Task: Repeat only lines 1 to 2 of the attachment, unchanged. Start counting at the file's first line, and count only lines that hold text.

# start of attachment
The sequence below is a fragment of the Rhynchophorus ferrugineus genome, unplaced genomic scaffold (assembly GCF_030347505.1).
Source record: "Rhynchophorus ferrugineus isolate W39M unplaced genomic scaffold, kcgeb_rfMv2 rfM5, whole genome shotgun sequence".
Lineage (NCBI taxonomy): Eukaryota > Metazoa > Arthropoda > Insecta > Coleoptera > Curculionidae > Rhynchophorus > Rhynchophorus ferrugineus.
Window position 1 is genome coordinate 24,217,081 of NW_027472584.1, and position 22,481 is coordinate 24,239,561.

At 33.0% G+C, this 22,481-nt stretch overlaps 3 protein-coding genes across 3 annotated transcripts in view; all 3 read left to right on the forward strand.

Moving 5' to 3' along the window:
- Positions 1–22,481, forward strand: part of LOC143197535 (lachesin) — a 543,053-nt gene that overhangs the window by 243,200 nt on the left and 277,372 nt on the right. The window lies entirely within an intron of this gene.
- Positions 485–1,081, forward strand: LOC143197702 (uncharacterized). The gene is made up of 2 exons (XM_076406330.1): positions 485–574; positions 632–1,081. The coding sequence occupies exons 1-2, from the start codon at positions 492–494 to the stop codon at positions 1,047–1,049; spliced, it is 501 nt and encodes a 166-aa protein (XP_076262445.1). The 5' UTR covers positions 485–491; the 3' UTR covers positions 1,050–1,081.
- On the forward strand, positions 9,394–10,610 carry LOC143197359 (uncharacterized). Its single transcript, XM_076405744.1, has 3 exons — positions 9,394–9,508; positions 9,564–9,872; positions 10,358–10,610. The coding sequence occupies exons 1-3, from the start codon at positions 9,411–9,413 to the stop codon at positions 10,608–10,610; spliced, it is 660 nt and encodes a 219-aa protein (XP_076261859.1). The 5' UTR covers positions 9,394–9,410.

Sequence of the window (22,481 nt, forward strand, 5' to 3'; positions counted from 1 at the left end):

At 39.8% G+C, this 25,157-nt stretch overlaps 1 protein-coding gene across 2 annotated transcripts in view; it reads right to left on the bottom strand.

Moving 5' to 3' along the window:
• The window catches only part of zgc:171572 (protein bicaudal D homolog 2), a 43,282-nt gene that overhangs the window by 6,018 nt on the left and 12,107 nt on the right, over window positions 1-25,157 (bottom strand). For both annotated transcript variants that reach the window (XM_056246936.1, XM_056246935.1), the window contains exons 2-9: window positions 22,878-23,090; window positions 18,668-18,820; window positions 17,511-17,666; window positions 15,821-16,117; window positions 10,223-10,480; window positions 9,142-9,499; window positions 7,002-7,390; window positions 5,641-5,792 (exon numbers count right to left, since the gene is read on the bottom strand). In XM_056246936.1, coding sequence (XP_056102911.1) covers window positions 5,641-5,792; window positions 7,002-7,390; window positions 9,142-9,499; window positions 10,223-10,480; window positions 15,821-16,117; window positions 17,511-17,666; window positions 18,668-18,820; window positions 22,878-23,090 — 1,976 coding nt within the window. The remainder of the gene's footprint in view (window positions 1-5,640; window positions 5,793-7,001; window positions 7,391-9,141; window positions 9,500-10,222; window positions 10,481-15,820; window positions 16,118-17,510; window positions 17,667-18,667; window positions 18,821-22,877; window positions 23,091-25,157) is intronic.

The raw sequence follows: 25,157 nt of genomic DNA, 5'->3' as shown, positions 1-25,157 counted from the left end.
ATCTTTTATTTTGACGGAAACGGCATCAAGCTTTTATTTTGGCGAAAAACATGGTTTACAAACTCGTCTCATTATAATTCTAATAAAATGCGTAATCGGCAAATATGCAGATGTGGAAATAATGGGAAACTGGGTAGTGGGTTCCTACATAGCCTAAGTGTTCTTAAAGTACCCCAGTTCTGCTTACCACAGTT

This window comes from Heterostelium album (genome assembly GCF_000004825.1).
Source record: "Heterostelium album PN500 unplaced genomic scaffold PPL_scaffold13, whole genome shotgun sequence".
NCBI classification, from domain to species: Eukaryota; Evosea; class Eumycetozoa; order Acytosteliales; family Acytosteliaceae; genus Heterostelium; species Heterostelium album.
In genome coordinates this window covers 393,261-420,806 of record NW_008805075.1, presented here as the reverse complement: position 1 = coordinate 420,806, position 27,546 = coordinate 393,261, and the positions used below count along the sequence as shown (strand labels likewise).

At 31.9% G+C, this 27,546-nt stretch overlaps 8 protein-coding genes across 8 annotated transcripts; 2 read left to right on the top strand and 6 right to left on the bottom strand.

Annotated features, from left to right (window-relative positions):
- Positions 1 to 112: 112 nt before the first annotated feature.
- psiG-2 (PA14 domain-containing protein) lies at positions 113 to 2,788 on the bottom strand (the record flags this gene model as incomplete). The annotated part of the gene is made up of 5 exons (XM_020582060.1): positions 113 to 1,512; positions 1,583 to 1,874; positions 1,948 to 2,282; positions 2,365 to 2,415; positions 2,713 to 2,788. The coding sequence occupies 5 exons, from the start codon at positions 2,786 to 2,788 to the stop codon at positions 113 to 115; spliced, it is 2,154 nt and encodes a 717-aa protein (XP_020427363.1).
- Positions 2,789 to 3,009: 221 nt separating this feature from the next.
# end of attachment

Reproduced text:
The sequence below is a fragment of the Rhynchophorus ferrugineus genome, unplaced genomic scaffold (assembly GCF_030347505.1).
Source record: "Rhynchophorus ferrugineus isolate W39M unplaced genomic scaffold, kcgeb_rfMv2 rfM5, whole genome shotgun sequence".